Syrian Government officials, senior diplomats, United Nations representatives and members of the business and professional community were just some of the many people who turned out for the Open Day at UNRWA's Damascus Training Centre on Thursday, 24 May. They took a first-hand look at work done by UNRWA students and staff, and were briefed on UNRWA's initiatives to improve services to the Palestine refugees in Syria despite its current economic crisis.
Following an address by visiting Commissioner-General Peter Hansen, in the company of Angela Williams, Director of UNRWA Affairs in Syria, the Agency gave detailed descriptions of two of its major projects, one for Neirab Camp near the northern city of Aleppo, and one covering the Khan Eshieh and Khan Dannoun camps near Damascus.
Commissioner-General Hansen spoke of the acute financial difficulties facing the Agency – which on a budget of US$ 311 million approved by the UN General Assembly, is facing a shortfall of over US$ 60 million. "The cash flow forecast indicates that, unless we receive additional funds over the next few months, the Agency will simply run out of cash by the end of October."
He also noted the added problems of providing Palestine refugees with the needed services amid protracted unrest in the Middle East, saying the violence had shattered an earlier hope that a solution to the plight of the refugees was close at hand.
"The events of the past eight months, and especially of recent weeks, constitute a major setback to those hopes. They have also had a profound effect on the day-to-day work of UNRWA as well as on its plans for the immediate and medium-term future."
"The immediate impact of the Intifada has, of course been on the well-being of the refugees in the West Bank and Gaza," he said. Still, "UNRWA's aim must be to increase the responsiveness, effectiveness and efficiency of its programmes for all of the Palestine refugees in our care."
Most urgently, the Agency in Syria is in the process of providing water supply and sewage disposal networks in Khan Dannoun and Khan Eshieh camps in the Damascus countryside. With financing from Switzerland and Canada, a feasibility study identified options compatible with the Syrian Government's long-term plans for the area. Negotiations are well under way between the Commission of the European Union, the Government and UNRWA for funding of the implementation phase.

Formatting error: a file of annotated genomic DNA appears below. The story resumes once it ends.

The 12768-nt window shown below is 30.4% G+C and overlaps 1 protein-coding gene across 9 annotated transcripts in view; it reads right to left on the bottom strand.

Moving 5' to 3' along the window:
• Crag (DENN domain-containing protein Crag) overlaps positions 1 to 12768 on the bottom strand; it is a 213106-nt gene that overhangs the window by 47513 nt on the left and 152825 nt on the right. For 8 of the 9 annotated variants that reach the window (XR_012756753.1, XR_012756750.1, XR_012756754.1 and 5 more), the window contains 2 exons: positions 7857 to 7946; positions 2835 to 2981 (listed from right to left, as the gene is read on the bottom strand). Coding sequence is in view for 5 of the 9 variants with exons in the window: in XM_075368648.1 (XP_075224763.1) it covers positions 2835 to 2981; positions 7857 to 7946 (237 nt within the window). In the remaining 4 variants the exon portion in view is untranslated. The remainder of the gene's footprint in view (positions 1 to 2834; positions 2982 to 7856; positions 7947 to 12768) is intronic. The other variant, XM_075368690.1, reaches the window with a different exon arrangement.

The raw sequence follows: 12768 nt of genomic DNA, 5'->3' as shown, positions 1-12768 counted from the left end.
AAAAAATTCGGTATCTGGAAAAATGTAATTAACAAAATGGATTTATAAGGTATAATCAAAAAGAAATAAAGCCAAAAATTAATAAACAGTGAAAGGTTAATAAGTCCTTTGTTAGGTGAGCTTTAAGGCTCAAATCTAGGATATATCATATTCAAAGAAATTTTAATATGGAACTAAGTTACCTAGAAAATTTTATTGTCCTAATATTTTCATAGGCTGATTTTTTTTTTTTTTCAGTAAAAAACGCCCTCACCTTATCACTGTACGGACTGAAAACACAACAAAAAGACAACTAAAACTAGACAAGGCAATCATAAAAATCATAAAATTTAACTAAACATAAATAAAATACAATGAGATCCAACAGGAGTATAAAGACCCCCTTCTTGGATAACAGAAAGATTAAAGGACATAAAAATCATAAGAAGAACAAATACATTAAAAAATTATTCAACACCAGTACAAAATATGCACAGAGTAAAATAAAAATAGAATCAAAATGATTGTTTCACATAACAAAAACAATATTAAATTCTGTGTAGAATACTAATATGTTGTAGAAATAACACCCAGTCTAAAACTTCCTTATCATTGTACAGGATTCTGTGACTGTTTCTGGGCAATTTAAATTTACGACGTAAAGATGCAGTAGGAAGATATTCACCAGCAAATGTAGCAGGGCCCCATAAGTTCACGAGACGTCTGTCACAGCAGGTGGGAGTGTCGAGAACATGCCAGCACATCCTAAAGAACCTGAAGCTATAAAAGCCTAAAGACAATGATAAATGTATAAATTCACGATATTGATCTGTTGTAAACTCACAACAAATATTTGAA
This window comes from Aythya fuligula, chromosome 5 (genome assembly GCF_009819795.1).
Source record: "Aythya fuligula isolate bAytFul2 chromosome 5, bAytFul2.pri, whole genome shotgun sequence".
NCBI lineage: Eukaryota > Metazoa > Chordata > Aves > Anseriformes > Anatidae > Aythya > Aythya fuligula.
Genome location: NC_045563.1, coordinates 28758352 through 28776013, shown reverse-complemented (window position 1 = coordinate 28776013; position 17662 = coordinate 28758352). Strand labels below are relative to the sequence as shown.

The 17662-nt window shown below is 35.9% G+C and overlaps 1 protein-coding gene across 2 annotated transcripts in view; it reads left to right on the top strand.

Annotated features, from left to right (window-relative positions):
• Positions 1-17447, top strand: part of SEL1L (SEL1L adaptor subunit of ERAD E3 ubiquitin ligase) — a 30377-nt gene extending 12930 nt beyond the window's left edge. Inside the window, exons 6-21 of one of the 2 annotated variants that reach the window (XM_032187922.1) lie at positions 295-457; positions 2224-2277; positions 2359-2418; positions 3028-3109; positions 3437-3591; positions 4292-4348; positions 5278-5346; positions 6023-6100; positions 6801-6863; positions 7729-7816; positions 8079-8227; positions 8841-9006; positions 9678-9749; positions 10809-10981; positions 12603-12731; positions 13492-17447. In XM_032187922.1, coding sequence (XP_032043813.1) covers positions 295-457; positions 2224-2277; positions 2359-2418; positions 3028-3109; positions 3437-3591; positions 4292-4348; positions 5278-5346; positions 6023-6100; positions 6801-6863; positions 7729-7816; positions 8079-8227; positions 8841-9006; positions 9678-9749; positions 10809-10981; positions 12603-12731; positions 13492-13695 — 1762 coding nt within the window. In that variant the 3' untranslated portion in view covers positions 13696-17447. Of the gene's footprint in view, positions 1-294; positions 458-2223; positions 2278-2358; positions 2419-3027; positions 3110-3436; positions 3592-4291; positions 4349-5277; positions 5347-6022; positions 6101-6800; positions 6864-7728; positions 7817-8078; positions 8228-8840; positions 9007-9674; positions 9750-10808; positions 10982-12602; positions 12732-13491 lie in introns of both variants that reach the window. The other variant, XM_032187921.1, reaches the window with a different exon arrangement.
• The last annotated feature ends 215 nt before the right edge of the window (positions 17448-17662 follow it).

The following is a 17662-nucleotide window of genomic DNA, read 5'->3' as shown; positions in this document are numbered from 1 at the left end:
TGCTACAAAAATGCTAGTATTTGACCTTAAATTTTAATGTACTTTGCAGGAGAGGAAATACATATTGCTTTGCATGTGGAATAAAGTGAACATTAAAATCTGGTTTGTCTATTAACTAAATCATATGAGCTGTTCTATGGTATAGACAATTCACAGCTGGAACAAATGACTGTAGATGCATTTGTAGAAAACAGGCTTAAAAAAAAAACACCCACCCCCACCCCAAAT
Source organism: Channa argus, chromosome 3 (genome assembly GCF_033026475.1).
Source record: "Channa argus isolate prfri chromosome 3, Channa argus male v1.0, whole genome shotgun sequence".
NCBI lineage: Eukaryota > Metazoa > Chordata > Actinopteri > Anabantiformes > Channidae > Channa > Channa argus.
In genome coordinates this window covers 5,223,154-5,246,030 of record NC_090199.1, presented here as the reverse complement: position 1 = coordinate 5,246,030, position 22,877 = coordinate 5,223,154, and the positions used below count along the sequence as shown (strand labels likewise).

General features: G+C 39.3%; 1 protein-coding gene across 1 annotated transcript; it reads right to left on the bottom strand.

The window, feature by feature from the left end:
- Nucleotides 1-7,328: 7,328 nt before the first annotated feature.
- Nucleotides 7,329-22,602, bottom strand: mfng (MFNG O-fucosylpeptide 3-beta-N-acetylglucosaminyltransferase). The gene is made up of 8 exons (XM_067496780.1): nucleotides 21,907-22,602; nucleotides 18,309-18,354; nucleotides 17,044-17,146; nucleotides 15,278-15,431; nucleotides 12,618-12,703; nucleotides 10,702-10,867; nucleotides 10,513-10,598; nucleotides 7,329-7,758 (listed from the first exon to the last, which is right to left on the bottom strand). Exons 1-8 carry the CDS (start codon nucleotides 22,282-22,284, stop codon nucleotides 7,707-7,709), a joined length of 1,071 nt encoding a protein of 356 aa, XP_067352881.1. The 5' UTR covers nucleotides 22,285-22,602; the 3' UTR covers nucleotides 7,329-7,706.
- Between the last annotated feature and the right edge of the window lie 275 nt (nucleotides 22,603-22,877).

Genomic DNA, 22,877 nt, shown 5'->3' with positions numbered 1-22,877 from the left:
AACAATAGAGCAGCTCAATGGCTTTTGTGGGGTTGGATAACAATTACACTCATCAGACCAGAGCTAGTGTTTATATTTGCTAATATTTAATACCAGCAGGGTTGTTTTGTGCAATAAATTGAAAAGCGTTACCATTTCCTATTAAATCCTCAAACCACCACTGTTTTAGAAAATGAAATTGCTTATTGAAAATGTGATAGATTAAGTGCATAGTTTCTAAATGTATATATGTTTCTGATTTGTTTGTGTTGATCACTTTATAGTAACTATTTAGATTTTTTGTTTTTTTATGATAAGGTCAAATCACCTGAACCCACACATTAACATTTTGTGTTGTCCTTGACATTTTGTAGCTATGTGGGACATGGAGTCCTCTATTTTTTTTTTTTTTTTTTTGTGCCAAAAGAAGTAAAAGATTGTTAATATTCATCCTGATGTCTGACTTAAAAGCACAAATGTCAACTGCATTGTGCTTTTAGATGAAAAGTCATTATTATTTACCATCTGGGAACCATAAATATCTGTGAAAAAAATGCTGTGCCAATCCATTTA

UNRWA is also greatly concerned about the deplorable housing conditions in Neirab camp, where many families still live in World War ll army barracks. Based on a Swiss-funded feasibility study, UNRWA and the Syrian Government have agreed on a plan to construct new housing in Neirab and in the nearby Ein el Tal (Handarat) camp, including water and sewage networks for Ein el Tal. Visitors were briefed in detail on the plans, illustrated with models and the funding needs for implementation.
On behalf of the Syrian Government, 'Ali Mustafa, Director-General of the General Authority for Palestine Arab Refugees (GAPAR) expressed appreciation to the international community for their donations and stressed the support of the Syrian Government for the Agency's two major projects.
"We are in urgent need for carrying out a sewage system in Khan Eshieh camp and two water networks in Khan Dannoun and Khan Eshieh, " he said. "Also Neirab Rehabilitation … project is a vital one."
A third, but no less important, priority is the development of UNRWA's vocational and technical education programme, which offers practical training to Palestine refugee youth to equip them with skills and expertise relevant to Middle East labour markets. The Damascus Training Centre presently offers two-year courses in a variety of specializations, including auto-mechanics, refrigeration and air-conditioning, electronics, architectural engineering and para-medical services to almost 800 refugee students. Commissioner-General Hansen spoke of the important recent introduction of computerization for all trainees.
He also invited donor support for new courses in banking and financial management and technology, both sectors for which the Syrian economy has manpower needs.
The day's activities included displays of autoparts, meticulously assembled wooden furniture, detailed drawings of extravagant new homes – complete with furniture – all part of a rich collection of student work. Palestine refugee students demonstrated their different courses to visitors, including the Japanese and American Ambassadors.
UNRWA elementary and preparatory school students also displayed their handiwork, such as embroidery, to feature their Palestine heritage. Items were on sale with proceeds going to the integreation of physically challenged children into mainstream schools.
UNRWA, the United Nations Relief and Works Agency for Palestine Refugees in the Near East, provides education, health and social services to 3.8 million Palestine refugees, of whom, some 388,000 live in the Syrian Arab Republic.